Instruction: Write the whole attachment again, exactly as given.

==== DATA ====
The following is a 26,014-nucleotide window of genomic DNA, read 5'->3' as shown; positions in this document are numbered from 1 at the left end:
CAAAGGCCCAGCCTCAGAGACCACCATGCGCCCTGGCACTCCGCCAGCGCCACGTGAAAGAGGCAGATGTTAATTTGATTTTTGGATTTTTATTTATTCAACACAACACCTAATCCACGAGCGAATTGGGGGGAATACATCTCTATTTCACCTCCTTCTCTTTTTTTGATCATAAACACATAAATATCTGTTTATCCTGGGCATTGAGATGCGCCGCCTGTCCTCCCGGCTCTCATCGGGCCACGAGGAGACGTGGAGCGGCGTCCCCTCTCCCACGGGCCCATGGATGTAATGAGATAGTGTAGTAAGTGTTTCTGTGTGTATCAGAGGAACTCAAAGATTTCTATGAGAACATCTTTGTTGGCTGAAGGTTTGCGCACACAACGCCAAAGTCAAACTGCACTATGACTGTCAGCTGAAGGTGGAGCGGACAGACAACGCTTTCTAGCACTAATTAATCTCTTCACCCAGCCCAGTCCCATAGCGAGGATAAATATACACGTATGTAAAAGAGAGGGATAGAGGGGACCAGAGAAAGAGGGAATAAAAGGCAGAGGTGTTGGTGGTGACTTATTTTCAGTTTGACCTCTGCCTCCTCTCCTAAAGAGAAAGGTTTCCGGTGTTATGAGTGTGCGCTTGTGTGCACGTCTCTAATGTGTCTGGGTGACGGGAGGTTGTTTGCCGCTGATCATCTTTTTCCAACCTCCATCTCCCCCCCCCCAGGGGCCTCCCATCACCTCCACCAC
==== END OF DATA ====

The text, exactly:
The following is a 26,014-nucleotide window of genomic DNA, read 5'->3' as shown; positions in this document are numbered from 1 at the left end:
CAAAGGCCCAGCCTCAGAGACCACCATGCGCCCTGGCACTCCGCCAGCGCCACGTGAAAGAGGCAGATGTTAATTTGATTTTTGGATTTTTATTTATTCAACACAACACCTAATCCACGAGCGAATTGGGGGGAATACATCTCTATTTCACCTCCTTCTCTTTTTTTGATCATAAACACATAAATATCTGTTTATCCTGGGCATTGAGATGCGCCGCCTGTCCTCCCGGCTCTCATCGGGCCACGAGGAGACGTGGAGCGGCGTCCCCTCTCCCACGGGCCCATGGATGTAATGAGATAGTGTAGTAAGTGTTTCTGTGTGTATCAGAGGAACTCAAAGATTTCTATGAGAACATCTTTGTTGGCTGAAGGTTTGCGCACACAACGCCAAAGTCAAACTGCACTATGACTGTCAGCTGAAGGTGGAGCGGACAGACAACGCTTTCTAGCACTAATTAATCTCTTCACCCAGCCCAGTCCCATAGCGAGGATAAATATACACGTATGTAAAAGAGAGGGATAGAGGGGACCAGAGAAAGAGGGAATAAAAGGCAGAGGTGTTGGTGGTGACTTATTTTCAGTTTGACCTCTGCCTCCTCTCCTAAAGAGAAAGGTTTCCGGTGTTATGAGTGTGCGCTTGTGTGCACGTCTCTAATGTGTCTGGGTGACGGGAGGTTGTTTGCCGCTGATCATCTTTTTCCAACCTCCATCTCCCCCCCCCCAGGGGCCTCCCATCACCTCCACCAC